One of the beautiful things about Angry Birds is that it’s all about basic mechanics. Parabola, arcs, gravity, force and acceleration. It’s all there. It would make for a great teaching tool if you’d let it be, and one Atlanta teacher has decided to make it one.
After all, you can easily apply some scale to an Angry Birds map, draw a force diagram, and come up with how hard you’d have to fling a bird to get one as far as you fling them in Angry Birds:
“What are the laws of physics in the Angry Birds world?” John Burk, a ninth-grade physics teacher at the private Westminster Schools in Atlanta, put that question to his students and gave them the chance to “be among the first to find the answer.” Burk became interested in using Angry Birds in the classroom last winter, and began blogging about teaching with it. Given that the birds are catapulted into the sky, it was the perfect tool for teaching students the laws of projectile motion. In about 30 minutes, the teens were able to thoroughly understand, as Burk wrote on his blog, “the two big ideas of projectile motion: the horizontal component of motion is constant velocity, while the vertical component is constant acceleration.”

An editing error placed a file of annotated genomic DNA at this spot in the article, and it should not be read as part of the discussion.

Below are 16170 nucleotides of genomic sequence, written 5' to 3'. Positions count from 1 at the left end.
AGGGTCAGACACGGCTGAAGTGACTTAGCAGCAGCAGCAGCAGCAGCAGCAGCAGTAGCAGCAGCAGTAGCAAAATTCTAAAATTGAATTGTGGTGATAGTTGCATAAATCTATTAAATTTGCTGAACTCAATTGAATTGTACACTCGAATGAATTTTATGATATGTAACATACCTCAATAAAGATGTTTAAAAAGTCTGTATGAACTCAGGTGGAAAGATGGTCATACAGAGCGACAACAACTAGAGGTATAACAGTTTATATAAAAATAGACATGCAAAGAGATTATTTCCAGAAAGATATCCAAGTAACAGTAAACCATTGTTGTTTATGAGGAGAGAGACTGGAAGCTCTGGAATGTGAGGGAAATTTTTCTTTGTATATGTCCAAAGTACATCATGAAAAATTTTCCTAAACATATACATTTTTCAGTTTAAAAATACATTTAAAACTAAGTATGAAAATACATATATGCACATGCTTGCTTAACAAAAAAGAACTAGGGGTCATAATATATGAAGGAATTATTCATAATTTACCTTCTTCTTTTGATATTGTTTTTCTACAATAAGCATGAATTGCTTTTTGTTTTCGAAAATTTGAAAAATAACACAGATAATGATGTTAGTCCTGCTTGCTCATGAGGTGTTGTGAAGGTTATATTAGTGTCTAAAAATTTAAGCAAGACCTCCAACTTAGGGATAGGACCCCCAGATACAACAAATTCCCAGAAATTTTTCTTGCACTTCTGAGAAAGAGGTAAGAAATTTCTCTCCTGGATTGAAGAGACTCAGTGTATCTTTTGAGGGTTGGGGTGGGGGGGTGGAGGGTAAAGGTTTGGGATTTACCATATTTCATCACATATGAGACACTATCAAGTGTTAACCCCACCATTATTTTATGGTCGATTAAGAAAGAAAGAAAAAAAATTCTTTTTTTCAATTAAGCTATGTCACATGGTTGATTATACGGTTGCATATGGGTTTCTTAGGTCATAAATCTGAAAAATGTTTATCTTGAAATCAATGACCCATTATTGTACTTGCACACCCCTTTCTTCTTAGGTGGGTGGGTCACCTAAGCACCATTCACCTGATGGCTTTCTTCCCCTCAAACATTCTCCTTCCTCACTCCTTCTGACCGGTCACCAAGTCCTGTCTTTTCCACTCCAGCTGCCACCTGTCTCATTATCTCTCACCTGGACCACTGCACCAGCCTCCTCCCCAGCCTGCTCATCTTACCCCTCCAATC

Honestly, if Angry Birds were available as a teaching tool when I was in high school, or even when I was an undergrad studying Physics, it would have been wonderful. Thankfully a new generation of potential physicists will have the opportunity to learn at the side of a bright, red, angry bird.